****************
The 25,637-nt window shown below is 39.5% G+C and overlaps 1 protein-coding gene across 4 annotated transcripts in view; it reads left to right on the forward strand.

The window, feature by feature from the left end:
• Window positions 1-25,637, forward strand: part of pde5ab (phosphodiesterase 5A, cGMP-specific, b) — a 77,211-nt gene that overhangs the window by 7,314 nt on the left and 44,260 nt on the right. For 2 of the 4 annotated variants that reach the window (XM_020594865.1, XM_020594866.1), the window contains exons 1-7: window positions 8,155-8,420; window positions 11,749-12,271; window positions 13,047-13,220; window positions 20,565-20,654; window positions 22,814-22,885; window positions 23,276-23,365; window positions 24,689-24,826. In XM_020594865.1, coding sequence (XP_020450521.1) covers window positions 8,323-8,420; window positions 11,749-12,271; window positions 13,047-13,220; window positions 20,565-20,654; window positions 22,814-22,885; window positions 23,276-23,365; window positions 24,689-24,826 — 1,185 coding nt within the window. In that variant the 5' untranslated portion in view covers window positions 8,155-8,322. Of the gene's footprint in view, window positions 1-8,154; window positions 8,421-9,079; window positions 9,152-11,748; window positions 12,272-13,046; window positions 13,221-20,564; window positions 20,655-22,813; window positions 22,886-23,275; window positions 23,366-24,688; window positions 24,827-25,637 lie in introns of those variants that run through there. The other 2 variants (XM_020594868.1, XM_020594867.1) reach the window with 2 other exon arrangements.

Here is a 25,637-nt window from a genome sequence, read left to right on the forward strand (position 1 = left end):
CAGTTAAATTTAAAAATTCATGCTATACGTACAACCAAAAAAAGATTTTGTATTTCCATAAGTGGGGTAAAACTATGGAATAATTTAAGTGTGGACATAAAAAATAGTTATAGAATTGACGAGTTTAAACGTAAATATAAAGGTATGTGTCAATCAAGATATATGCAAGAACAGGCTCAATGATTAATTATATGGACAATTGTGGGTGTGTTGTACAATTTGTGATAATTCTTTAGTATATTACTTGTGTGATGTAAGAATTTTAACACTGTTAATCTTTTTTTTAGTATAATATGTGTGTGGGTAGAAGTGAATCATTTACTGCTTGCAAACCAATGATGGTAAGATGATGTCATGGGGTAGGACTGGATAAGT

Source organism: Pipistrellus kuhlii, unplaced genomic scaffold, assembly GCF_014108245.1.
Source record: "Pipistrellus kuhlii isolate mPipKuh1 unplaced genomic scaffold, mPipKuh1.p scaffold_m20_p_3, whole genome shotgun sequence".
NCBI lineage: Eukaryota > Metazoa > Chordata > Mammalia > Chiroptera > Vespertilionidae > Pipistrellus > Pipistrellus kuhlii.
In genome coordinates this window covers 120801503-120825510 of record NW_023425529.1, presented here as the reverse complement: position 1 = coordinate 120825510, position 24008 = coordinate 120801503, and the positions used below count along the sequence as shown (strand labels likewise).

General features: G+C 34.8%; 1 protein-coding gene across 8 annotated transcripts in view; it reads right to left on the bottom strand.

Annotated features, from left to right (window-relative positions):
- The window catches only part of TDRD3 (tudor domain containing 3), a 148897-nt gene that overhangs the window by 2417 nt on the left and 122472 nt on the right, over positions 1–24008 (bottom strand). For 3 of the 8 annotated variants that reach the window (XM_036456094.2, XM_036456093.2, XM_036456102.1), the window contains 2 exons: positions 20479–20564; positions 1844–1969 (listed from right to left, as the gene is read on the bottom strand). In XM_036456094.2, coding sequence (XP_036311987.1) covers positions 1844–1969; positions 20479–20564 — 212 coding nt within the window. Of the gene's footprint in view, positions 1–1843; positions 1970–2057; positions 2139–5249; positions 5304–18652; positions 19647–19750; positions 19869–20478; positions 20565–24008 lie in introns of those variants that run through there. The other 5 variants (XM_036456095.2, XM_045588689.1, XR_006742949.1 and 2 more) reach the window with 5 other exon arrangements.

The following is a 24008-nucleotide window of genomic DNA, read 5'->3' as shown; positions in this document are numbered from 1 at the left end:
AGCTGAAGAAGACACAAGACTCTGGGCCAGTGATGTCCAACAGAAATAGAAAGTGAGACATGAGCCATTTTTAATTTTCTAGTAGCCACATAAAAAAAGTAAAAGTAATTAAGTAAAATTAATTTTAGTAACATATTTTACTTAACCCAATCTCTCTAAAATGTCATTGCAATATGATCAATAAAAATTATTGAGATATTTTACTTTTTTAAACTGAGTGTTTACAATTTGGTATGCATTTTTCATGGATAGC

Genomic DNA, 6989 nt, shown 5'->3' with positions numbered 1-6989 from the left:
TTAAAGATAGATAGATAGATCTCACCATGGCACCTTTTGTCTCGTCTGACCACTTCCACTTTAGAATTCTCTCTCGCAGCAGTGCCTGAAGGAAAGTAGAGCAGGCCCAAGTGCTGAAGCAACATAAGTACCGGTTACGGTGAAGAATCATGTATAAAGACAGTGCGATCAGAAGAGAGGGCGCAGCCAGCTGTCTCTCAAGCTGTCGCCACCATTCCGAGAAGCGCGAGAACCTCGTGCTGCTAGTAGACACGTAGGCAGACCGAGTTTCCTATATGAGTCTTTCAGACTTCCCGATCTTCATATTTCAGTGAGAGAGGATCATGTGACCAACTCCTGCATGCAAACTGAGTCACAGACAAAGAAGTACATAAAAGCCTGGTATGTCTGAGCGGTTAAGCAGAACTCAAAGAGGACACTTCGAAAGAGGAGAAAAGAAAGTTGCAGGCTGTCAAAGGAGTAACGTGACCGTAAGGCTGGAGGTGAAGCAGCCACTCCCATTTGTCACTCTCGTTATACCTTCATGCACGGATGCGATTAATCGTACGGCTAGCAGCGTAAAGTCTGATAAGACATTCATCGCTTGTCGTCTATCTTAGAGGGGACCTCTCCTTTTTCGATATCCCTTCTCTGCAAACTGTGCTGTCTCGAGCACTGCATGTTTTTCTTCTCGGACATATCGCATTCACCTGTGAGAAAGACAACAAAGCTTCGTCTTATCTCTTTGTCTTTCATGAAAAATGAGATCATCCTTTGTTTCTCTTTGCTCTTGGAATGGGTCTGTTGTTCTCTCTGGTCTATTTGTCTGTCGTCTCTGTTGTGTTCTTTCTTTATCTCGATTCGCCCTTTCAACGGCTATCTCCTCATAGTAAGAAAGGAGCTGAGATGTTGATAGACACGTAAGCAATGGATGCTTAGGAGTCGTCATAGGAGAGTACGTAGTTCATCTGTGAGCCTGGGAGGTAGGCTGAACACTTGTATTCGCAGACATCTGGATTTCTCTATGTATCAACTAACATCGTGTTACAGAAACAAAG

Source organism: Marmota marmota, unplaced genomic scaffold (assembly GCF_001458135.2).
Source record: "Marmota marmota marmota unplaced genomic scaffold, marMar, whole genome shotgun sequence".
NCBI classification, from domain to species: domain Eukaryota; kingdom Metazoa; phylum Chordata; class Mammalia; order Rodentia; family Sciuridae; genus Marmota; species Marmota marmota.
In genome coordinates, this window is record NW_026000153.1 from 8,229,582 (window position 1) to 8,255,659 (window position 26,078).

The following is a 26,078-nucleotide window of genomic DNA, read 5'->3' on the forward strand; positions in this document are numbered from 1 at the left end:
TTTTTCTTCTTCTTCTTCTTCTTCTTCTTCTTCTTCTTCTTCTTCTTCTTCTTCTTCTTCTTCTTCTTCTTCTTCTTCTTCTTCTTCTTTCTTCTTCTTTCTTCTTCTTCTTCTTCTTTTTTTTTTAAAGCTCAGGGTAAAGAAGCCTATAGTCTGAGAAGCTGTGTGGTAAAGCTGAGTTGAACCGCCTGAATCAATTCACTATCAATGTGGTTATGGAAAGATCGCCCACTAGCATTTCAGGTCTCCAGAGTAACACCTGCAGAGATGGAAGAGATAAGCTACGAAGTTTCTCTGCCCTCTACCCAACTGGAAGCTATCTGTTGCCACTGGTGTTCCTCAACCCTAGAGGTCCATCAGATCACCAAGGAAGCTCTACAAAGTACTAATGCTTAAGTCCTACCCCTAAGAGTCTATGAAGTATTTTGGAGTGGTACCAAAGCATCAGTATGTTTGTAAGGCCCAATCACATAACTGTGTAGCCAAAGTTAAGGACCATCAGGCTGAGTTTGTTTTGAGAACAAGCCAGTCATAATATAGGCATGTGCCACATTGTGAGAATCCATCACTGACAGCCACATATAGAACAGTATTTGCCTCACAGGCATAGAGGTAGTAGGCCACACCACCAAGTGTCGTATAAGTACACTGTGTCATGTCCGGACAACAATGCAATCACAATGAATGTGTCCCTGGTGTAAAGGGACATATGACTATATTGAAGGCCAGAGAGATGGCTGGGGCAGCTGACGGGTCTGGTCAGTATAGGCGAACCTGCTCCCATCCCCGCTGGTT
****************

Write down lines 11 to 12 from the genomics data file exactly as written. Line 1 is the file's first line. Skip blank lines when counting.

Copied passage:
Annotated features, from left to right (window-relative positions):
- The window catches only part of TDRD3 (tudor domain containing 3), a 148897-nt gene that overhangs the window by 2417 nt on the left and 122472 nt on the right, over positions 1–24008 (bottom strand). For 3 of the 8 annotated variants that reach the window (XM_036456094.2, XM_036456093.2, XM_036456102.1), the window contains 2 exons: positions 20479–20564; positions 1844–1969 (listed from right to left, as the gene is read on the bottom strand). In XM_036456094.2, coding sequence (XP_036311987.1) covers positions 1844–1969; positions 20479–20564 — 212 coding nt within the window. Of the gene's footprint in view, positions 1–1843; positions 1970–2057; positions 2139–5249; positions 5304–18652; positions 19647–19750; positions 19869–20478; positions 20565–24008 lie in introns of those variants that run through there. The other 5 variants (XM_036456095.2, XM_045588689.1, XR_006742949.1 and 2 more) reach the window with 5 other exon arrangements.